By Molly Snyder Senior Writer Published Feb 21, 2005 at 5:24 AM

{image1}Granted there are much more important issues, but I am completely annoyed by most shopping carts.

As a mother of two toddlers who spends eight or nine hours a day alone with her kids, I am alarmed at the lack of sensibility in the modern shopping cart design. If the average number of children in the United States is still just under two, why is there only one seat in the cart?

"When my boys were younger I'd have one in the sling, one on my back and one in the seat. We managed but it wasn't very fun," says Renee Vizi.

Other parents of multiple young'uns say they feel forced to hire a babysitter, which tacks another expense onto their already-bloated grocery bill.

"I couldn't fit all the food we needed for the week in the cart with my 3-year-old in the basket part," says Pam Rice. "I either had to make two trips a week or hire a sitter and make one. Either way, it cost me more money."

Aldi Foods, a German chain of discount grocery stores, is one of the only food depots in the city with twin, side-by-side child seats in the front of its shopping carts. However, a parent doesn't always have the shopping-list flexibility to rely on Aldi's inconsistent stock, nor the quarter on hand to rent one of the carts.

In theory, the double-seated "truck carts" are a good idea. After all, what toddler doesn't have a yen for wheeled vehicles? But truck carts are a real bee-otsch to steer, and even more of an obstacle is the fact there's rarely one available. You would think that suburban grocery stores -- where there are almost as many stay-at-home moms as cans of cling peaches -- would have an impressive fleet of truck carts, but most stores only have a few.

Sucks to be Mom.

The shopping carts without buckle straps are most perplexing. These carts were clearly designed by the devil. Turn your back to grab a simple box of fish sticks and you're kid might crack his head open. ("Clean up, aisle four!")

Unfortunately, if you have more than one small child, the possibility of your kid falling out of the cart is a constant fear. Most of the time, I put one babe in the seat and one in the basket, even though the plastic seat-flap reminds with simple diagrams that this is a very bad idea. This is a perfect example of the kind of conundrum that makes a parent crazy: Am I supposed to leave one of my kids alone in the car just so he isn't at risk in a shopping cart? Maybe I should flip a coin: heads he stays alone in the Wal-Mart parking lot; tails he goes in the cart and risks lower SAT scores.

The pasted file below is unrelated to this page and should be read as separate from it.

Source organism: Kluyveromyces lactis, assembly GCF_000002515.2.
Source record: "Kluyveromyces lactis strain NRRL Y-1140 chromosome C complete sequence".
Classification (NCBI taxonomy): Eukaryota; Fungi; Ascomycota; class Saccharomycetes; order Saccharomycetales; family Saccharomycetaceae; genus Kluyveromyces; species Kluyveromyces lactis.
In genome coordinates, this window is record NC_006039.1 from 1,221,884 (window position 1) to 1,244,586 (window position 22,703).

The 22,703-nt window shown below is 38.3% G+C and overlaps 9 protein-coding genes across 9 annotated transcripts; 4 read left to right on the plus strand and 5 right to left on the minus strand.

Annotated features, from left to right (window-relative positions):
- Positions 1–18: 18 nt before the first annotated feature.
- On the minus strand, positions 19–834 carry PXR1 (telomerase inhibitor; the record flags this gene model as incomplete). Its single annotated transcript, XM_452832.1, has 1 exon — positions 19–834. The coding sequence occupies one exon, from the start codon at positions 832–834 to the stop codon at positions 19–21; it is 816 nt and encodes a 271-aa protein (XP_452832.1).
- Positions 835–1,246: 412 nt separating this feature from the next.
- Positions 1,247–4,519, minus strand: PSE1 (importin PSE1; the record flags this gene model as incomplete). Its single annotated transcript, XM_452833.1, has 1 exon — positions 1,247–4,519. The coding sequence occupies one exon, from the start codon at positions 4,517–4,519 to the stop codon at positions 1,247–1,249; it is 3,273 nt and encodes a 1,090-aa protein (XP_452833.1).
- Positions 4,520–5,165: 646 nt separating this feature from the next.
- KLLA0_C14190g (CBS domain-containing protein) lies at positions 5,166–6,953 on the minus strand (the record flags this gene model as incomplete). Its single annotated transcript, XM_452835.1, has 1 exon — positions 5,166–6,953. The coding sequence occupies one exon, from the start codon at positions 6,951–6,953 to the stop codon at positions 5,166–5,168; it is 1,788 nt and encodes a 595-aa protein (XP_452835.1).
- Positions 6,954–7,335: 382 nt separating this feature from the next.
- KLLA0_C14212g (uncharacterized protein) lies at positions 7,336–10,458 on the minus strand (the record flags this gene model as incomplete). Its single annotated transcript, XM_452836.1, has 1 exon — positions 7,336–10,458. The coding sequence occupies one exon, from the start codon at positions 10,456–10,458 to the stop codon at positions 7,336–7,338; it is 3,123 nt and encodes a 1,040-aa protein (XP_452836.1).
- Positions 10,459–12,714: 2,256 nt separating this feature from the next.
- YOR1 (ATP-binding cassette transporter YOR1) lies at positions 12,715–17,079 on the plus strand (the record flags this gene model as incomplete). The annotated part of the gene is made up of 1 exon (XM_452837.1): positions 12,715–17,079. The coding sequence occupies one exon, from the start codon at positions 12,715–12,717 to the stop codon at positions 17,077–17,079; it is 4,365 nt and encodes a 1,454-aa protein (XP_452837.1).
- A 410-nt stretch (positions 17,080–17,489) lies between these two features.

Those mini shopping carts that allow kids to "pretend shop" are very cute, but obviously were designed by the parents of Cabbage Patch Kids, not human children.

"The little carts have always been a nightmare for us. I just don't seem to have one of those compliant kids who will follow me around," says Jennifer Baynes.

Join the club, Jenny. I let my son Kai steer a mini cart one time at Outpost and my heels still bleed at the mere mention of it.

Stephanie Ryan, who lives near the Pick 'n Save on 76th and Rawson in Franklin, might have the solution. She takes advantage of the store's free child care.

"(The Franklin Pick 'n Save) has a free child care area for children 2 and over," she says. "They are allowed to stay for an hour and are supervised and gated in. The kids can play games, read, do art, crawl in the 'tubes' or watch a video."

Strategically placed monitors allow parents to keep an eye on their child and their caretakers, and parents are paged if need be.

"My husband and I sometimes think we are on a date for an hour," says Ryan.

Molly Snyder started writing and publishing her work at the age 10, when her community newspaper printed her poem, "The Unicorn.” Since then, she's expanded beyond the subject of mythical creatures and written in many different mediums but, nearest and dearest to her heart, thousands of articles for OnMilwaukee.

Molly is a regular contributor to FOX6 News and numerous radio stations as well as the co-host of "Dandelions: A Podcast For Women.” She's received five Milwaukee Press Club Awards, served as the Pfister Narrator and is the Wisconsin State Fair’s Celebrity Cream Puff Eating Champion of 2019.